Changes for 2022
We anticipate having to make changes to the race in 2022 to accommodate potential COVID restrictions.
We are developing flexible alternative plans for next year’s half marathon to allow for a range of possible scenarios. These options will include:
- alternative course routes
- social distancing
- increase sanitisation and reducing contact points
Further details of arrangements for 2022 will be confirmed closer to the event.
In the meantime, details of arrangements for our 2020 are set out below:
How can it be a flat course in a city with so many hills?
The description below is of our traditional 2-lap course – to be confirmed shortly
By looping around the city twice, our runners do not have to tackle the famous (and large) hills that surround the city of Bath.
On our traditional course, you will run two identical laps on completely traffic free roads, supported every step of the way by the tens of thousands of spectators who line the entire route.
Click on this image to see our 2-lap course route from previous years.
The first mile is gently downhill down Pulteney Road to Churchill Bridge – so resist all temptations to go off too fast.
You then follow two identical laps from Churchill Bridge, gently rising up past Green Park Station, a gentle ‘pull’ round Queen Square (the most crowded spot for spectators on the course), then down Charlotte Street and out along the Upper Bristol Road, gently undulating along Newbridge Road and a longer ‘pull’ up to the ‘New Bridge’ at the beginning of the dual carriageway.
From the ‘Twerton Fork’ the race heads back towards the City centre, pancake-flat along Lower Bristol Road, before crossing over Churchill Bridge and up to Green Park again for the beginning of the second lap. At the end of the second lap the runners pass across Churchill Bridge, finally rising gently (but remorselessly) back up Pulteney Road all the way to the finish with a dramatic finish in Great Pulteney Street.
We anticipate having to due to divert the course again around the Ambury and Corn Street due to ongoing development works at Bath Quay, and the position of the start/finish line will be adjusted to maintain the measured distance
What's the atmosphere like around the course?
In past years the sight of 15,000 runners setting off down Great Pulteney Street, and then returning to the same spot, 13.1 miles later, has never failed to take our breath away.
This vast boulevard is lined with spectators, sending you off, and welcoming you back, with so much encouragement. Whatever the weather on race day, the spectators arrive in their thousands to show their support.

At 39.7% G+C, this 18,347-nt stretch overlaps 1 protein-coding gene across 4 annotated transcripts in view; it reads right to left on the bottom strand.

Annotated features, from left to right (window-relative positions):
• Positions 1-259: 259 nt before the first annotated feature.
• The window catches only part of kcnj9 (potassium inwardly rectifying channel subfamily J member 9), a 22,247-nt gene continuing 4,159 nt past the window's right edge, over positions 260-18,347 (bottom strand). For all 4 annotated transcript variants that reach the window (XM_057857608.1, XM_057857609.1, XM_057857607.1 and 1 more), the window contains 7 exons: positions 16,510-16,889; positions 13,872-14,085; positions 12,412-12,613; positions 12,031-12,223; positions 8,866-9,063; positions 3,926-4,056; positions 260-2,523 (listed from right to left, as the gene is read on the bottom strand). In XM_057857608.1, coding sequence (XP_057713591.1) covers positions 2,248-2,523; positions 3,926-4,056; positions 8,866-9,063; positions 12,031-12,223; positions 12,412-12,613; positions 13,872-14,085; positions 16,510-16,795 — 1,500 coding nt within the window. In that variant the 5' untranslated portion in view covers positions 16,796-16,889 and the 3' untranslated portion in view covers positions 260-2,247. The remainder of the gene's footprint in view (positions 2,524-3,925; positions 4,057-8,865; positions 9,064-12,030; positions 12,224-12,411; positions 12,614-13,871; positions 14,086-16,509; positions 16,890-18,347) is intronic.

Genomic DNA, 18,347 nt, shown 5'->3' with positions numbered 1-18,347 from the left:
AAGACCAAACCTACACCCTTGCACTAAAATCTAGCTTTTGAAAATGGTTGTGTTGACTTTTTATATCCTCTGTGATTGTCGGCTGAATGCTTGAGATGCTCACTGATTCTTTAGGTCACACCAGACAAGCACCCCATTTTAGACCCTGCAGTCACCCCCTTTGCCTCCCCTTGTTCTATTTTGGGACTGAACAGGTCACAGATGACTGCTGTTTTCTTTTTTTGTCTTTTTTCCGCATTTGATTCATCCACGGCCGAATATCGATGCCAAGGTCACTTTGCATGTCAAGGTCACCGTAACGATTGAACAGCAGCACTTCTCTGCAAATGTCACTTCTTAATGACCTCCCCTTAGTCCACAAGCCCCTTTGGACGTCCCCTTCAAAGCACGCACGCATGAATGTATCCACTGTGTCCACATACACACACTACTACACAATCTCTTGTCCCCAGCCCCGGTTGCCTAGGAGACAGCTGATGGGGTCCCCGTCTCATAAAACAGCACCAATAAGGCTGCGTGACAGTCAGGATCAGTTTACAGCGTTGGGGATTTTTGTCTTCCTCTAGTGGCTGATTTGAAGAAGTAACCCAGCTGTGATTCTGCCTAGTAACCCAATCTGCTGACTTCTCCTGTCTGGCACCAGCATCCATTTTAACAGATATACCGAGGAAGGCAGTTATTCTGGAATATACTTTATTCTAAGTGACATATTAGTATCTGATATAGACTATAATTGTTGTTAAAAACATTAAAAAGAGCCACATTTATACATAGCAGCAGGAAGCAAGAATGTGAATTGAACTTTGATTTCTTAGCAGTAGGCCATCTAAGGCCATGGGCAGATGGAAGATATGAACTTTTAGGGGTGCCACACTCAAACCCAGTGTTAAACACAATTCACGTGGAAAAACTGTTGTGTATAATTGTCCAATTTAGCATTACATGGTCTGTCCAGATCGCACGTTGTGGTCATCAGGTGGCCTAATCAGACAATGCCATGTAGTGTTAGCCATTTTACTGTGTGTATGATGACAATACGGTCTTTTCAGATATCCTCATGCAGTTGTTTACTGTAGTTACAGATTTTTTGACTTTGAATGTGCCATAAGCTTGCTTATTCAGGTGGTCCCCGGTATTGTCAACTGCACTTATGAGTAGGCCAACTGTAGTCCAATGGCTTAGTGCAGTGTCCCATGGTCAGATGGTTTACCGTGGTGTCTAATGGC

The support continues around the whole course. We estimate that around 30,000 people line the streets of Bath on race day, so you’ll never find a quiet stretch along the route.
In addition you will see lots of our race charities at cheering spots too.
Our annual ‘Battle of the Bands’, which sees local bands playing in seven locations along the course route, is always a massive hit with our runners. They provide an eclectic mix of musical styles, ensuring there is something for all our runners, just at the point when they need a boost.
You'll be supported every step of the way
Distance Markers and Timing
Mile & KM Markers
Large mile marker signs will be erected at each measured mile mark, and at every 5km. On the first lap mile and km markers will be positioned on the left (inside) kerb, and on the second lap markers, they will be on the right (outside) kerb.
We will be introducing a free race day App to allow supporters to follow your progress in live time around the course as you pass our intermediate chip timing points at 5km, 10km, 15km and 20km.
First Aid and Medical Services
First aid and medical services for competitors (and spectators) are provided by St John Ambulance assisted by paramedics from the NHS South West Ambulance Service Trust and a team of specialist doctors and nurses coordinated by our Medical Director Dr Rachel Outen. First aid posts in marked marquees are located at roughly one mile intervals around the course, plus a large first aid tent in the Runners Village and a primary medical facility at the finish in Great Pulteney Street. These are supplemented by mobile response vehicles and ambulances.
If you feel unwell during the race, if you can please try to continue to the next first aid post, or seek help from a course marshal in an orange ‘hi-viz’ jacket. Runners who drop out can wait at a first-aid post for transport back to the Runners Village with our ‘sweeper’ minibus.